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The xx at The LC, photo by Matt

On a perfect (essentially) summer night, two relative giants in the world of indie rock descended on Columbus and put on a fantastic show that only left me wanting more. Coming off their fourth and second albums in 2012, Tuesday saw Grizzly Bear and The xx co-headline with outstanding performances of their best material.

As a disclaimer, Grizzly Bear are one of my favorite bands and I though it a shame that they didn’t headline this show. Thankfully, their music managed to shine brightly. The last time I saw Grizzly Bear live, they were the opener for Radiohead on the In Rainbows tour in Camden, NJ. This was pre-Veckatimest and the band seemed nervous, almost shocked at the call to play for the World’s Greatest Band. Tuesday, Grizzly Bear seemed at ease, even amused with themselves.

Songs were bombastic and energetic, taking on the kind of urgency that the live setting provides. The newest pieces from Shields were dense and pleasing, while the earlier material was well-polished without losing any weight or sincerity. Between songs, the band was light and jovial. Stage banter was playful, offering remarks about riding on swings, “keeping it real,” and eating Jeni’s ice cream. The highlights were their best songs, “Knife,” “Two Weeks,” and particularly astounding “While You Wait for the Others.” It’s hard not to get washed away in the echoing guitar as the song finishes and it was the true high point of the evening.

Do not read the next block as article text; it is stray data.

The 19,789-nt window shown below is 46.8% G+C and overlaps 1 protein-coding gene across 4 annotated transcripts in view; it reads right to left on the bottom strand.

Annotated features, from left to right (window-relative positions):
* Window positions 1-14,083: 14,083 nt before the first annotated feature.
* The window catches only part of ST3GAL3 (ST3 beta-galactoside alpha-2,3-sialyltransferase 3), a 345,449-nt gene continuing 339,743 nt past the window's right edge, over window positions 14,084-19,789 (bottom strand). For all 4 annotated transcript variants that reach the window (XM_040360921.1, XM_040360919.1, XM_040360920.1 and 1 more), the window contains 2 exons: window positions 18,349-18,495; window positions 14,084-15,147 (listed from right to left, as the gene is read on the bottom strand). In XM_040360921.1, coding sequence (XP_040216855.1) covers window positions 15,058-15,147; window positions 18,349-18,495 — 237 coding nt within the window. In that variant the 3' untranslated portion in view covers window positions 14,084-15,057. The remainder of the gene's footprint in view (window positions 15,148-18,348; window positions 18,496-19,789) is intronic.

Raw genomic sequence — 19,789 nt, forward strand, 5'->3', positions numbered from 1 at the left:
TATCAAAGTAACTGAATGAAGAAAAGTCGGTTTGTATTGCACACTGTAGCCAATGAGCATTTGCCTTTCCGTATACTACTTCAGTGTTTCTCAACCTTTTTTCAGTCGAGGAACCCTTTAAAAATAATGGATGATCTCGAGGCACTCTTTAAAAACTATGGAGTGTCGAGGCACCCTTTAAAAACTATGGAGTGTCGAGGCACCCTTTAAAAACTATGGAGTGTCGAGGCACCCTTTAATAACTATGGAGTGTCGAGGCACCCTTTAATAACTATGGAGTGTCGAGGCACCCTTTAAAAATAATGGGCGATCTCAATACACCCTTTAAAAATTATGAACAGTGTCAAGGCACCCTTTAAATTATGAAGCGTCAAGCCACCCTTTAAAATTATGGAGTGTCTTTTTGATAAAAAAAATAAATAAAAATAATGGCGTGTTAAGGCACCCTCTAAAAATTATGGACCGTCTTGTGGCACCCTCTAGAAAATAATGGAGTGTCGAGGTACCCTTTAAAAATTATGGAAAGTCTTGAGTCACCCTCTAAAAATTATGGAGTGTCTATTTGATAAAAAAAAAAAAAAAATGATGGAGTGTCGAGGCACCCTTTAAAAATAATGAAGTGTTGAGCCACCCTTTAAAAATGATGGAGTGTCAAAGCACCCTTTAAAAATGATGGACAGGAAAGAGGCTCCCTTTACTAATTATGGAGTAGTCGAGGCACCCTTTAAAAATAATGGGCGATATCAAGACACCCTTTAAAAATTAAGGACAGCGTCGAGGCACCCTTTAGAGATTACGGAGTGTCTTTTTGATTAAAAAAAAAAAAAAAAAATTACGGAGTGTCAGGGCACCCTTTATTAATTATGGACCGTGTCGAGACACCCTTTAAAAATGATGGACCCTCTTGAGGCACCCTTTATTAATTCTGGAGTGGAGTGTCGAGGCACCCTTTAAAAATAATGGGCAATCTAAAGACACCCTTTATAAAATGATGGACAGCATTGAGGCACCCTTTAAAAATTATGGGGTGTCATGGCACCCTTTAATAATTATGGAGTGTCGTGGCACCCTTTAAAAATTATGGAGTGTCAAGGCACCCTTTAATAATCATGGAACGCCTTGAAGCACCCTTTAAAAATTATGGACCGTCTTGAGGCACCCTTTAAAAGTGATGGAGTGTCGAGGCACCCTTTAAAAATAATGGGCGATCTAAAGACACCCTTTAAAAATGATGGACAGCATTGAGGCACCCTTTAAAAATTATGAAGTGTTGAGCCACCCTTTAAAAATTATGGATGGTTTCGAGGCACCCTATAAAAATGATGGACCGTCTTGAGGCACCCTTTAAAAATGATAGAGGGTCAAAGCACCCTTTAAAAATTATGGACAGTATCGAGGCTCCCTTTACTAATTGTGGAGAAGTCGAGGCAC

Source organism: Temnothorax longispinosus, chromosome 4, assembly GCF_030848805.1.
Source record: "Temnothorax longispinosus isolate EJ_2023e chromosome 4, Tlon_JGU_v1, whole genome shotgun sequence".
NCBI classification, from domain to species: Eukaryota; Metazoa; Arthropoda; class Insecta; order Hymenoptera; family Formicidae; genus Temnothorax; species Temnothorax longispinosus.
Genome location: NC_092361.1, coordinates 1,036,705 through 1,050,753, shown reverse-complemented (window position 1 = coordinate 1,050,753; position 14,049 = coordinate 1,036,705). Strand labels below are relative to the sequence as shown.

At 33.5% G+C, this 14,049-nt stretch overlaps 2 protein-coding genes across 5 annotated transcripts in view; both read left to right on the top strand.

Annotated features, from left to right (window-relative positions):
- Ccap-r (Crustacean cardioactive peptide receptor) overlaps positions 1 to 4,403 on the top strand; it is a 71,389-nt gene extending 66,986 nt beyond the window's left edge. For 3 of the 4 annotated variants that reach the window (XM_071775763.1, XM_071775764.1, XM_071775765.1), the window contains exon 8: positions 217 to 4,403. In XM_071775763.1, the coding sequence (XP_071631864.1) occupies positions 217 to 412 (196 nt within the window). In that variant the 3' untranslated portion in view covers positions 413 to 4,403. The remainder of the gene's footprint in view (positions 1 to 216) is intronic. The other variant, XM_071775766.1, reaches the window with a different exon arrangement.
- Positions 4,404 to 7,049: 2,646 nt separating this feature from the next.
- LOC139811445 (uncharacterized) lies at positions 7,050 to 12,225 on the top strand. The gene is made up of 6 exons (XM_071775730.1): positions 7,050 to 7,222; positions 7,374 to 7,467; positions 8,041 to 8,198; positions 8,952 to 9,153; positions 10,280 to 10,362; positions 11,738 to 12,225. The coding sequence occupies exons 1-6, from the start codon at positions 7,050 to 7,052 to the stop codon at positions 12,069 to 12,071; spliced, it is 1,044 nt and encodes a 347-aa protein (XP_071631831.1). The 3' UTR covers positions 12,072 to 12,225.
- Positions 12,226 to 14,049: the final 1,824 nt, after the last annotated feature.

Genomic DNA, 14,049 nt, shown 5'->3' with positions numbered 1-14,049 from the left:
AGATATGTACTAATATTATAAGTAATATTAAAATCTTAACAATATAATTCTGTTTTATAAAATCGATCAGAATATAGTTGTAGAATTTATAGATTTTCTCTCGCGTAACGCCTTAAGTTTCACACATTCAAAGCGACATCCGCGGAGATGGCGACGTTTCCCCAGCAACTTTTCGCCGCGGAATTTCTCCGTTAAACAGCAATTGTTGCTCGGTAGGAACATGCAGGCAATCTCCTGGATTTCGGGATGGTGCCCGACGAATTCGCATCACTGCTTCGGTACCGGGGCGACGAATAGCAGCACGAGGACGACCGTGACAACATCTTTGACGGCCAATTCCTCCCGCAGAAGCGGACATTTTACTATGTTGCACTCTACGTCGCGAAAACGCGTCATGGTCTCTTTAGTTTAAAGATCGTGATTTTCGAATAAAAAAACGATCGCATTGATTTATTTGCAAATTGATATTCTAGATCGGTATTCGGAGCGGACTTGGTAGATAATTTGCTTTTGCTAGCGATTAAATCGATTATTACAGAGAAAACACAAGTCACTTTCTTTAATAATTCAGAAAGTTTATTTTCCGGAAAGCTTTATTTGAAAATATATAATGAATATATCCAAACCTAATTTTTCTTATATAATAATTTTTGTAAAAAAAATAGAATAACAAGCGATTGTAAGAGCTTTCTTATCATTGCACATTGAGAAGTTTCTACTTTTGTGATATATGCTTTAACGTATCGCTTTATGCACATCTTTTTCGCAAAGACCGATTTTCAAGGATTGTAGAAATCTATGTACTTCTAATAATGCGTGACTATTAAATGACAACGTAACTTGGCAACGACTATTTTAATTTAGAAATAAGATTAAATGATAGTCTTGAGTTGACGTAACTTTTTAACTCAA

The xx, on the other hand, are a band I struggle to enjoy consistently. It was clear that most of the crowd was attending to see the British trio, so as darkness overtook the light and The xx began their set, the crowd became exceptionally energetic. Of course, I find this a strange reaction to the band and this feeds into a great tension that existed throughout their entire performance.

The xx are a quiet band that lurks in the shadows and whispers the secrets of lovers. Theirs is a smoky electronic noise, a personal and seductive style that seems best shared through headphones or on good speakers with a drink in hand. At odds with these feelings was the arena-type stage setup and massive production values of the live performance. Countless lights, lasers and smoke machines made for a grand spectacle, a far cry from the quiet ruminations of the music.

Yet at the core of the show (even beyond the music which was performed quite well) managed to overcome the over-the-top lighting: the physical interplay between co-singers and guitar/bass players Romy Madley Croft and Oliver Sim. While Jamie Smith acted as DJ and established the percussive background above the fray, the singers exuded an unexpected sexuality and attraction that managed to match the very personal tone of the music. Throughout instrumental breaks in songs, the two would move about the stage, inevitably finding each other near the center. As the night continued, they would only move closer and closer, until finally they left hand-in-hand following the encore.


The xx at the LC, photo by Matt

The xx’s balance between big-show lighting (gratuitous giant “X” made of lasers was almost worthy of eye roll) and personal interactions was a very curious one. I’m not sure I outright enjoyed the band (their albums are, after all, not some of my favorite music), but their best songs did play well here (“Islands” was their greatest showing, in my opinion) and the whole performance was memorable. Fans of the band are certainly encouraged to check them out live. Curious outsiders? Go see them if they’re playing with a band you like.